• Headless Unicorn Guy

      Nicholas, Puzagirl:

      There is a known Heresy called “Attributing Too Much Power to the Devil”, and the Spiritual Warfare types are swimming in its deep end. They have made the Devil so omnipotent and omnipresent that the Devil is more powerful than God and Satan will win if it weren’t for the Mighty Spiritual Warriors (guess who?) and their Mighty Magick. Maybe the reason Spiritual Warfare Types are so shrill is that they have made the Devil so powerful that deep down inside they’re afraid they picked the losing side.

      And to all the rest of us who are NOT player-characters in their Live Role-Playing Game, the side effect is mind-numbing, pee-your-pants terror, hiding under our beds for fear Satan will slip his Woopee Cushion under our butts if we so much as sit down.

      Been there, done that.
      Where is the Freedom we were promised in Christ?

    • I had to read that when I was 8-9 and wholeheartedly believed it until I began to question things after managing to get out.

      This essay resonates with me on so many levels. I can’t count how many times I have sobbed out the Sinner’s Prayer or laid in bed waiting for the demons after another fight. Smashing ‘idols’ and burning ‘evil’ items, believing that I’m not a real Christian because prayer didn’t cure my autosomal dominant joint condition, overanalysing everything to avoid demonic influences, and the incredible guilt for stepping out from under that umbrella.

    • Is it specifically the ideas about spiritual warfare that make our stories so similar? Do you think that was a major defining ideology of your childhood? I think it was central to a lot of my struggles, as a child and adult, with anxiety.

      • I believe that the way I was raised definitely contributed to my anxiety disorder. Not only were we raised to be fearful of constant spiritual warfare, but there was also the rapture that could happen at any given moment. Plus there were also actual live, practicing Satanists in our community- although I don’t know who was more delusional about it, us or them. So we felt as though we were constantly under attack in some way, shape, or form. As if that anxiety wasn’t enough, I never felt that “personal relationship” with Jesus that everyone talked about. I can’t even tell you how many times I prayed only to think I must not have been sincere enough. If I did something wrong, it was Satan using me. I remember being busted with “Satanic music”- you know how evil INXS and Duran Duran were. Oh it was a huge ordeal because i had allowed Satan and demons to enter our home. The whole fundamentalist movement thrives on instilling fear, and when you’re homeschooled on top of that-there are no other opinions or theories. There is only the Bible and whoever’s interpretation of it.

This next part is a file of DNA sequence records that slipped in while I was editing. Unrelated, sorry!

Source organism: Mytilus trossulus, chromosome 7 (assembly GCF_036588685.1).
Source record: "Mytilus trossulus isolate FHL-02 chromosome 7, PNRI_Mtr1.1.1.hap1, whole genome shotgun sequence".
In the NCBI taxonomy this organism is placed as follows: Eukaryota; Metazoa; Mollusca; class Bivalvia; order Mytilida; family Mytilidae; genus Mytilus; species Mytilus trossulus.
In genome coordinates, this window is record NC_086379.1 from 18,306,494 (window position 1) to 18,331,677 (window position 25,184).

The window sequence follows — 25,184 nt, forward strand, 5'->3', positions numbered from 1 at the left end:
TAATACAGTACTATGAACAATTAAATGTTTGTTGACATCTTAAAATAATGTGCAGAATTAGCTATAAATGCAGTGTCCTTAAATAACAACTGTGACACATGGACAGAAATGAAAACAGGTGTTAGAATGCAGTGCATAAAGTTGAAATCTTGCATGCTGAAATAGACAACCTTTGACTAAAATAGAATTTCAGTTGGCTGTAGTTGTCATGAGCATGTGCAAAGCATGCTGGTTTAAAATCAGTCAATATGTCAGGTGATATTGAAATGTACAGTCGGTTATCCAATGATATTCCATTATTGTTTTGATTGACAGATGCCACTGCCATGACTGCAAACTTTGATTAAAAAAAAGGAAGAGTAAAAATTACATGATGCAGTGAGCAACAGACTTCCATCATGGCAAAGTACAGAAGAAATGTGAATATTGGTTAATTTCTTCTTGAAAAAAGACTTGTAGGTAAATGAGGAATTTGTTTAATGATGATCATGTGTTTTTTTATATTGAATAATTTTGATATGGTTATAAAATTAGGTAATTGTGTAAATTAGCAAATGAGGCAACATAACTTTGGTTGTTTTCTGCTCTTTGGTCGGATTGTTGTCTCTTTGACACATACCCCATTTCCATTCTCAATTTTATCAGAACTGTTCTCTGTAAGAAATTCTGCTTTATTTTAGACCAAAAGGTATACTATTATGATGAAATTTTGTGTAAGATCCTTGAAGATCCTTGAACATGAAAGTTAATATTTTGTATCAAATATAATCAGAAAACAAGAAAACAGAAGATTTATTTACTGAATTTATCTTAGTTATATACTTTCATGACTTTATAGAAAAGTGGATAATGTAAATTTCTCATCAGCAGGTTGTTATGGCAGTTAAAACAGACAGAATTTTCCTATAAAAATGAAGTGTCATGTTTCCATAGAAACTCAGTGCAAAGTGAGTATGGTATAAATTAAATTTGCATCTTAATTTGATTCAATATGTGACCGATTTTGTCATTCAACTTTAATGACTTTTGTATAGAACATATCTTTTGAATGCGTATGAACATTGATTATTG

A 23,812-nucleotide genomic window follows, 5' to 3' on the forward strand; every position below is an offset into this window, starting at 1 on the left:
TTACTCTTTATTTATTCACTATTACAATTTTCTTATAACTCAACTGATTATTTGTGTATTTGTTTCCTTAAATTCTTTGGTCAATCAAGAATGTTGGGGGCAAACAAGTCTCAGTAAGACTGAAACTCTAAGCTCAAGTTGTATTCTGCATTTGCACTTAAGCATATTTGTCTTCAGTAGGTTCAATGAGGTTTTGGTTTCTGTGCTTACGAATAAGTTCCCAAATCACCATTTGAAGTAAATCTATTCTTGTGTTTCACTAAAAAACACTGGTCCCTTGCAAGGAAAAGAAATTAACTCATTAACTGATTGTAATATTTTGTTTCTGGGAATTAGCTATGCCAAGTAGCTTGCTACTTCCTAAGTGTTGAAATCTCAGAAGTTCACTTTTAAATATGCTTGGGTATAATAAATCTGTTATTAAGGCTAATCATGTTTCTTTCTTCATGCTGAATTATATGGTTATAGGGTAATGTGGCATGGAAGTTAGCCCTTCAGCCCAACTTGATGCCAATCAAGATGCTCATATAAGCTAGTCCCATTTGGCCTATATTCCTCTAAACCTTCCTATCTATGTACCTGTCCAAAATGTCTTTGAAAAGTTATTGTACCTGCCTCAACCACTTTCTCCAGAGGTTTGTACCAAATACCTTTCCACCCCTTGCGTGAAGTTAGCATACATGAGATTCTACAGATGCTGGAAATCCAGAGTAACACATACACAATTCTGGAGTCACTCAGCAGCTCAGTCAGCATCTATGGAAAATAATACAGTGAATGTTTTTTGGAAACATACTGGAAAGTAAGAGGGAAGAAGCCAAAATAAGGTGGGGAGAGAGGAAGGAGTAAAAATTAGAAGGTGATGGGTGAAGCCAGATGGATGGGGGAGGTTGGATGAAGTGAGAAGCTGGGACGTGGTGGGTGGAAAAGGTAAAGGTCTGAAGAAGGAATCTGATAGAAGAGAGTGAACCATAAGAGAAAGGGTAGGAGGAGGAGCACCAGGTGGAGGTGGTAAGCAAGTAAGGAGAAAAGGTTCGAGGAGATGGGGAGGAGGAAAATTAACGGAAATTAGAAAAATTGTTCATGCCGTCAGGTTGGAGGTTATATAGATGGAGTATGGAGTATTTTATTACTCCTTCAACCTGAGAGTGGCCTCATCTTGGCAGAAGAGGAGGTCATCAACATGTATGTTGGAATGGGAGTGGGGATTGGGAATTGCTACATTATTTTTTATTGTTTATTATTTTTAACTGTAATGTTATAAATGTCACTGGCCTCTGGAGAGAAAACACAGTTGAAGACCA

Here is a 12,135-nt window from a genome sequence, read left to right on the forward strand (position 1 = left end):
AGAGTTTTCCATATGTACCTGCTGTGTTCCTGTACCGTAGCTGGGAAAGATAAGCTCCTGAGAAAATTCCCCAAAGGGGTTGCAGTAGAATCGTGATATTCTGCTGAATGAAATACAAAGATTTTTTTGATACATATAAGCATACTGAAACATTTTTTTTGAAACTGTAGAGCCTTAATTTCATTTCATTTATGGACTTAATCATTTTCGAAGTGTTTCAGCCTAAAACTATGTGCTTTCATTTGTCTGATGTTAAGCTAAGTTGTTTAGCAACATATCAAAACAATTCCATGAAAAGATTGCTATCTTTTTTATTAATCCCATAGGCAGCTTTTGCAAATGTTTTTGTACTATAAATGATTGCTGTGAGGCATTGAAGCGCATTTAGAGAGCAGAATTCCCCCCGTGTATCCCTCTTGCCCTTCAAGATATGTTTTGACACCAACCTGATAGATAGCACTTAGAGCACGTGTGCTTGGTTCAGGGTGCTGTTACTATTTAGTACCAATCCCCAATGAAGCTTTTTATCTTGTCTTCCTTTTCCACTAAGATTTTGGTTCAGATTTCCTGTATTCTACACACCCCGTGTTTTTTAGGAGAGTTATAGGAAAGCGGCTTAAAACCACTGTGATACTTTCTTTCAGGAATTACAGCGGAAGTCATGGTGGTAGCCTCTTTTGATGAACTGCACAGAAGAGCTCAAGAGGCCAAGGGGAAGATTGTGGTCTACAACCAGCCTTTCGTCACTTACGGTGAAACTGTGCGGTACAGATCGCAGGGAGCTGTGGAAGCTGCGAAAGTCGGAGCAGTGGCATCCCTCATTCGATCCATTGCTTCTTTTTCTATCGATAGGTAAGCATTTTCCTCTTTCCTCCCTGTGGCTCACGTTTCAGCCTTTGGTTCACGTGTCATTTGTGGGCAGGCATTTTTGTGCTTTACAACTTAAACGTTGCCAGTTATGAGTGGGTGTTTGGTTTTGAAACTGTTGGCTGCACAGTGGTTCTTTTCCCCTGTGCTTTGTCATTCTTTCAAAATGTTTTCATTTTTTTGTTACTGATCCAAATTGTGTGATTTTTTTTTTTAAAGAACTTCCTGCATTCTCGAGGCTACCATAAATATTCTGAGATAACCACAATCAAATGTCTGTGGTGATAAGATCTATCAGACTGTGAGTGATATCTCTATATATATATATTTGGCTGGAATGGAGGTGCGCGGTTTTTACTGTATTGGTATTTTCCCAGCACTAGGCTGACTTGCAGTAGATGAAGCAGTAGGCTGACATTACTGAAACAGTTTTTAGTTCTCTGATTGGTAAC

• Headless Unicorn Guy

    For the longest time, I didn’t know why certain things they said or did would “launch” me into an irrational, emotional state. Sometimes it was something inanimate, like the American flag covering my old bedroom wall or the library of fundamentalist literature I was pressured to read and apply to my life. It doesn’t affect my life much anymore, but it did quite a bit into my early-20s.

    Once you have been Assimilated into the Borg Collective, it takes a long time to come back. Just ask Captain Picard and Seven of Nine.

    • Ironic that you reference Star Trek because it was one of my dad’s and my favorite shows (TNG that is) He always read into the geopolitical messages (which he oversimplified as anti-Soviet, I suppose remembering the original). When I rewatched all of TNG this year I realized how freaking liberal it is! Not just liberal but very socialist, one-world governmenty and cosmopolitan. I also realized its what first gave me an interest in diplomacy and international relations, which opened me up to studying Islam and drawing the conclusion that fundamentalist Christianity and Orthodox Islam are very similar.

  • I’m singing the umbrella song in my mind right now and just getting mad, so I better stop.

    • I could not read that post, or listen to the songs, that someone (it was you I think?) posted from CHildrens Institute. I went to probably five or six as a child and then worked three or four. Once at a CHEF of LA conference. Music was a big part of my life and my mom pushed me into a lot of choir and then I led things like CI songs because I was a guy with a decent voice.

      The only one I really remember, because I refuse to let them back in!, is the 10 Unchangables. Because I always thought it was weird that they included hair color and name changing when that happened all the time.

  • Pingback: ATI, Children’s Institute, and Me | Wide Open Ground

  • Pingback: Finding Freedom from My Demons: Nicholas Ducote’s Story, Part Three | H . A

  • Pingback: The Umbrella Song and The Children’s Institute: Lana Hope’s Thoughts, Part One | H . A